The reality is that, despite people's (warranted) complaints about capitalism, greed, and money for shareholders, we want Wizards of the Coast to make money. Success for Wizards of the Coast means success for Magic, which means that Magic gets to continue and thrive. This does not excuse greedy or shady practices, but on the whole Magic players should want Wizards of the Coast to succeed.
Having this sort of clear separation between "collectable" and "game piece" is an important distinction - This version of The One Ring is not needed for anything as far as gameplay goes. The normal version found in booster packs does the exact same thing, and you could even argue is more desirable from a gameplay perspective because, you know, you can actually read it. As such, it doesn't hurt the game of Magic that these sorts of collectables exist, because if it doesn't interest you then you can opt out, and if you're lucky enough to open one then cool, you can sell it and buy many versions of the plain game piece.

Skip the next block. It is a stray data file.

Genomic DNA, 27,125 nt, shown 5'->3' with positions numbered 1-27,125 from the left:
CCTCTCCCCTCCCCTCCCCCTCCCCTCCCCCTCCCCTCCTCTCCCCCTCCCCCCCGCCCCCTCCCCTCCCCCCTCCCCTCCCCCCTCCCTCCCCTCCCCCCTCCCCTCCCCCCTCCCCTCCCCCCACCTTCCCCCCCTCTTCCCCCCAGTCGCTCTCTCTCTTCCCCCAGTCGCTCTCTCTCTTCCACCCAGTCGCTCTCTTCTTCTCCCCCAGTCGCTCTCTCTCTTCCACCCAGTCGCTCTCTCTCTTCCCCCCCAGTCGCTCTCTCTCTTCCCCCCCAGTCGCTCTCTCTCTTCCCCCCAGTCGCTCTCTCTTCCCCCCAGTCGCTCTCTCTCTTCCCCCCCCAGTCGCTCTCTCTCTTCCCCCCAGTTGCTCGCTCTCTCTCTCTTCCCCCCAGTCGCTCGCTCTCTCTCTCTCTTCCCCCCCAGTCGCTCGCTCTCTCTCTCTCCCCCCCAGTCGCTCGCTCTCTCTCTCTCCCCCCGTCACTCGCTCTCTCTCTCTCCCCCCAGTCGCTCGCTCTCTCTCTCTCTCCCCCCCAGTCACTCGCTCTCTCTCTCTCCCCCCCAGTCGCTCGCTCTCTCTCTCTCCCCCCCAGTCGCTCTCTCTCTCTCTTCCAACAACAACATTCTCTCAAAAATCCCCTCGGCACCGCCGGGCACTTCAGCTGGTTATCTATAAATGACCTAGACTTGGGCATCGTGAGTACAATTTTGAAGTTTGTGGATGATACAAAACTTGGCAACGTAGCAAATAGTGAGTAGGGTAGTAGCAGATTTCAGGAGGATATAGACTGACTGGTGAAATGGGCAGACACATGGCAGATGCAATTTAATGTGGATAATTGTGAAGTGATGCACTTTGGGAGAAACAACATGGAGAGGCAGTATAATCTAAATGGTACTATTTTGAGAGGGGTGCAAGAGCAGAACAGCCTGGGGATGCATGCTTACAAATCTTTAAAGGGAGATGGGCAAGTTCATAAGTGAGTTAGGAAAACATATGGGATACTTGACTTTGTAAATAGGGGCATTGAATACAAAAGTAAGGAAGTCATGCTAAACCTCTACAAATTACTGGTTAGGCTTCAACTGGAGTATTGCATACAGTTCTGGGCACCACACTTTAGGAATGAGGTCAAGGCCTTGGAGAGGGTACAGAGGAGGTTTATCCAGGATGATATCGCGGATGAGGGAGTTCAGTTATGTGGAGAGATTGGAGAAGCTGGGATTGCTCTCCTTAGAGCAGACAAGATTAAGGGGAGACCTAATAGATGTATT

This is a large part of why The Walking Dead Secret Lair created such an outcry. The Secret Lair series is meant to be a collectable product, a bonus for people who enjoy collectables, but because the cards were mechanically unique, they were gatekeeping the game pieces behind this collectable paywall, which crosses the line.
As such, the increase in collectable products is good for the game as a whole, as long as the line is clearly drawn between "collectable" and "game piece." Furthermore, these sorts of collectables in booster packs tend to drive down the overall price of the regular cards, which is good because it makes the base level of the game cheaper and more accessible without costing Wizards of the Coast their profits.
That's not to say that there aren't issues here.
If Wizards of the Coast is not crossing the collectable/game piece line, but also not making moves to try and make the base level game of Magic affordable (ie. no $80 Ragavans and $75 Sheoldreds), then a lot of these benefits fall on deaf ears. This is even more of an issue if they aren't reinvesting into their game through Organized Play or making MTG Arena the best program it can be with new features and polish (remember animations?). Making lots of money on the collectable side is fine, but there comes with it a responsibility to reinvest in the core parts of the actual game the collectable is based on.